DOE has provided funding for students throughout Nunavut to participate in SOI Arctic expeditions since 2008.
For more information about Students on Ice, visit http://www.studentsonice.com/
Follow the 2014 students trip, read more student testimonials, and learn about the educational goals and outcomes achieved by these students. Maybe you could be a future explorer! Read their report - Students On Ice, Arctic Youth Expedition 2014
Partnership with Actua
Actua is a national charitable organization dedicated to providing young Canadians with positive, hands-on learning experiences in science, technology, and engineering. DOE has partnered with Actua for the delivery of customized environment and climate change themed school workshop and summer camp programs in Nunavut communities. For more information on Actua, visit their website: www.actua.ca.
DOE personnel are involved with community-based cleanup projects, which typically occur during environment week in June each year.
DOE houses a number and diversity of teaching resources at its headquarters in Iqaluit and at its local conservation offices. Some resources are downloadable below. DOE is currently working on many new and innovative teaching resources. Check back frequently for updates!
Terrestrial Mammals of Nunavut (Book in English/Inuktitut)
Contact email@example.com to order copies or visit your local conservation office.
Waiting at the Edge (DVD available in English/French)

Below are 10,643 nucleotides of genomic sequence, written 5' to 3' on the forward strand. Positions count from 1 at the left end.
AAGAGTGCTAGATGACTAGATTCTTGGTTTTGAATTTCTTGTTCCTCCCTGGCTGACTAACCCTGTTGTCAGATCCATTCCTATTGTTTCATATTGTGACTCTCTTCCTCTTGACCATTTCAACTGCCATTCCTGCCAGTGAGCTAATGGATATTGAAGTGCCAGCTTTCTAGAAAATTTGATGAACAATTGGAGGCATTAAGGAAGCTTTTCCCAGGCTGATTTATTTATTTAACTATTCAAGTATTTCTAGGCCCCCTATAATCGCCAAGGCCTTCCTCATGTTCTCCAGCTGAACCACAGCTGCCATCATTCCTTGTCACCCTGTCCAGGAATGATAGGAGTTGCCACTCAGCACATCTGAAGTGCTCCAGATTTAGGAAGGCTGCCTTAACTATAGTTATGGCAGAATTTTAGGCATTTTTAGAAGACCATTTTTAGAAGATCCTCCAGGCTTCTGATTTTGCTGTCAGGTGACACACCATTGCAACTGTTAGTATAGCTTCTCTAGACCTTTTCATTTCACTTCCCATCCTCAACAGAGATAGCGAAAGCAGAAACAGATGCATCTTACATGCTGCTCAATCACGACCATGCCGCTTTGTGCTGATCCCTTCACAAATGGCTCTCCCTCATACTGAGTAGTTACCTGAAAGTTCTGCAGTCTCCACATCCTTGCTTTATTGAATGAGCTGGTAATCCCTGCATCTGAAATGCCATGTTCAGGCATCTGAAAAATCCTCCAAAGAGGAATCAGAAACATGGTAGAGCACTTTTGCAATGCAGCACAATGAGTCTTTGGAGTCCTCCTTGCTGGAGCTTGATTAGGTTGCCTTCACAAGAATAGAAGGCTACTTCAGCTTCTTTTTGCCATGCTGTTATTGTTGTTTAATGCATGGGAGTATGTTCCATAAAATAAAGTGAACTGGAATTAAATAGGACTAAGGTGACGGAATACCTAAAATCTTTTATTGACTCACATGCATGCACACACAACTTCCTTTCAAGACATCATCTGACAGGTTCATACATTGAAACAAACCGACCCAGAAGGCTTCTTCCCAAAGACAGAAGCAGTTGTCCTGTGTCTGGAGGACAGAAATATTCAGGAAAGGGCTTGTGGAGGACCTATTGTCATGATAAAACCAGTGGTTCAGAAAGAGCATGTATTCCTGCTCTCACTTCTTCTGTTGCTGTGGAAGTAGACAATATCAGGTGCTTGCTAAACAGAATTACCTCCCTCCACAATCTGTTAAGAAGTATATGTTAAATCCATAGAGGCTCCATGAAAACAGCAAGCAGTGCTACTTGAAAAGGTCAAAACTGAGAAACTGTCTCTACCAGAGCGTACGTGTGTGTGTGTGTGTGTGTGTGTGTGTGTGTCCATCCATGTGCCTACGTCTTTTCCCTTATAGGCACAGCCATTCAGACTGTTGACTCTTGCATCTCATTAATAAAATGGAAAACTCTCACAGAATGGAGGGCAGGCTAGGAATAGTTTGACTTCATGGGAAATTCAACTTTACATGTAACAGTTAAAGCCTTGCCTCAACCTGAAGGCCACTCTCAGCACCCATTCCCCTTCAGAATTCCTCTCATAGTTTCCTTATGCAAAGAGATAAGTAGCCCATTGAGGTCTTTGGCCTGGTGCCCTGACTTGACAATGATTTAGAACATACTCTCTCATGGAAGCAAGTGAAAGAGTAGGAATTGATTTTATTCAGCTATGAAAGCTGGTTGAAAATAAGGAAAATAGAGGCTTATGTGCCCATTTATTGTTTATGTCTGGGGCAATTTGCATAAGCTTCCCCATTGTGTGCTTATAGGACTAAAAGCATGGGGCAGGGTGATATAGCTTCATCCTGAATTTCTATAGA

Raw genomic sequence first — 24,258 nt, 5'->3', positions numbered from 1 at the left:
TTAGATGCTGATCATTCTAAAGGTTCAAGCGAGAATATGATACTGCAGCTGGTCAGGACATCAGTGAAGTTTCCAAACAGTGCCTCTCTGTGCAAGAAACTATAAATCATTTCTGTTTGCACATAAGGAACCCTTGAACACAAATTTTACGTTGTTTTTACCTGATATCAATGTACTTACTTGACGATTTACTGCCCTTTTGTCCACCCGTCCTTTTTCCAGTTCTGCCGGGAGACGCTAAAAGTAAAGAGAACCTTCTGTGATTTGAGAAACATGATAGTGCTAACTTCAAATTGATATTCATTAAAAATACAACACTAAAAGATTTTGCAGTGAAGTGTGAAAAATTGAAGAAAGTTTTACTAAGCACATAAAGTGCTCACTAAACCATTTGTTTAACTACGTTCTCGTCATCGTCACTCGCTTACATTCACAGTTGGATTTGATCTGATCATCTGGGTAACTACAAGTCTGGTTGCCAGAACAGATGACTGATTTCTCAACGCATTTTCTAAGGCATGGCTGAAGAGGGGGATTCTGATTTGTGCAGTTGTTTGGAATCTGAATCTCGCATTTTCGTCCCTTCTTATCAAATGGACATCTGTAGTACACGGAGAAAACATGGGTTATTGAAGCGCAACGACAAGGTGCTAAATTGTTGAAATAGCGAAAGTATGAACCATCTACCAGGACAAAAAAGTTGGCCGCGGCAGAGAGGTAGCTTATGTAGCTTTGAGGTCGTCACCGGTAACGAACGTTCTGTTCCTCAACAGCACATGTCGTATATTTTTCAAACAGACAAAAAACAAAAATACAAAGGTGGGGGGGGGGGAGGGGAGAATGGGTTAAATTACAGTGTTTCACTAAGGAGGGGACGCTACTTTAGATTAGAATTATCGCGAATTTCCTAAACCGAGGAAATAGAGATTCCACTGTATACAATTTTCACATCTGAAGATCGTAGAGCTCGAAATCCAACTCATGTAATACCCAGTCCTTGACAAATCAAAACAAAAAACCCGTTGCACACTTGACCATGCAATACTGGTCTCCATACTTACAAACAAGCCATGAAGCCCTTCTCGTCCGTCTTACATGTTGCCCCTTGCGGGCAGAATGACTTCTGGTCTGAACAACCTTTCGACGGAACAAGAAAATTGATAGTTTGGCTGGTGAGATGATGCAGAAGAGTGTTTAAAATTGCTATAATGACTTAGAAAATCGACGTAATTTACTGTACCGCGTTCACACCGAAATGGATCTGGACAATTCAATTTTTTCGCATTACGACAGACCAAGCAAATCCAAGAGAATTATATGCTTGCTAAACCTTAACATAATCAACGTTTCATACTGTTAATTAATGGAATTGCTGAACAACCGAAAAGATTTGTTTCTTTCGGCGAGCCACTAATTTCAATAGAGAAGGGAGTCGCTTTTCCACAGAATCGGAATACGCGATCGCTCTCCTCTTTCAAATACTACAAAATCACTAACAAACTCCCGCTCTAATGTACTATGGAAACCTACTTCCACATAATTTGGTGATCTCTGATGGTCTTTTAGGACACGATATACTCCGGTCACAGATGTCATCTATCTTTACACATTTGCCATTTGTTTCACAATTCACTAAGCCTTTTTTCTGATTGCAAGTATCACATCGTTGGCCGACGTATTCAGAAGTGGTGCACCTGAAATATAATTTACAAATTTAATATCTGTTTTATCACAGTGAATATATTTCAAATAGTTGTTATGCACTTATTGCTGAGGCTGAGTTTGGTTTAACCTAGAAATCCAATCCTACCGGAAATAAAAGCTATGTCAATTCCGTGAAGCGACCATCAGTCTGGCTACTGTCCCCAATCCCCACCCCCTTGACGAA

DVD on the importance of seals and sealing culture to Inuit. Accompanying teacher resource available in English.
Kaakuluk Magazine (Magazine available in English/Inuktitut)
In partnership with the Qikiqtani Inuit Association and the Nunavut Bilingual Education Society, DOE contributed to the caribou edition of Kaakuluk, a magazine for elementary and middle-school aged youth. Contact firstname.lastname@example.org to order copies, visit your local conservation office, or order online through chapters.ca or amazon.ca.
Tajarniit (DVD in Inuktitut with English subtitles)
Tajarniit is a Nunavut-produced film about the importance of seals to Inuit. The 5-part short film documentary portrays Inuit sealing culture and history and illustrates traditional uses of seal for Ittaq (traditional tent) and Qajaq (traditional Kayak).
Two-Eyed Seeing on the Land: A Manual for Educators on Running Land-Based Integrative Science Education Programs
Terrestrial Mammals of Nunavut Fact Sheets
Download all 17 Terrestrial Mammal Fact Sheets, available in English and Inuktitut:
Arctic Fox | Barrenground Caribou | Peary Caribou | Ermine | Moose | Polar Bear | Wolverine | Arctic Ground Squirrel | Black Bear | Grizzly Bear | Muskox | Red Fox | Arctic Hare | Brown Lemming | Least Weasel | Pearyland Collared Lemming | Wolf
Uumajut: Learning About Arctic Wildlife (Children's book available in English/Inuktitut)
In partnership with the Qikiqtani Inuit Association and the Nunavut Bilingual Education Society, DOE created a book about Arctic wildlife targeting elementary school-aged children. Contact email@example.com to order copies, visit your local conservation office, or order online through chapters.ca or amazon.ca.
For additional wildlife publications and resources, visit the Wildlife Management Resources page.
Lesson Plans for Educators
Arctic Marine Ecosystems - A grade 5 and up lesson introducing Nunavut Students to marine food webs, commercial fisheries, and conservation areas to protect corals and sponges - Courtesy of Fisheries and Oceans Canada and Oceans North
Arctic Conservation Areas Map - English/French/Inuktitut
Guardians of Tariuq - A music video about food webs and the importance of the Eastern Arctic Ecosystem! Brought to you by the students at Nanook School in Apex, and Fisheries and Oceans Canada.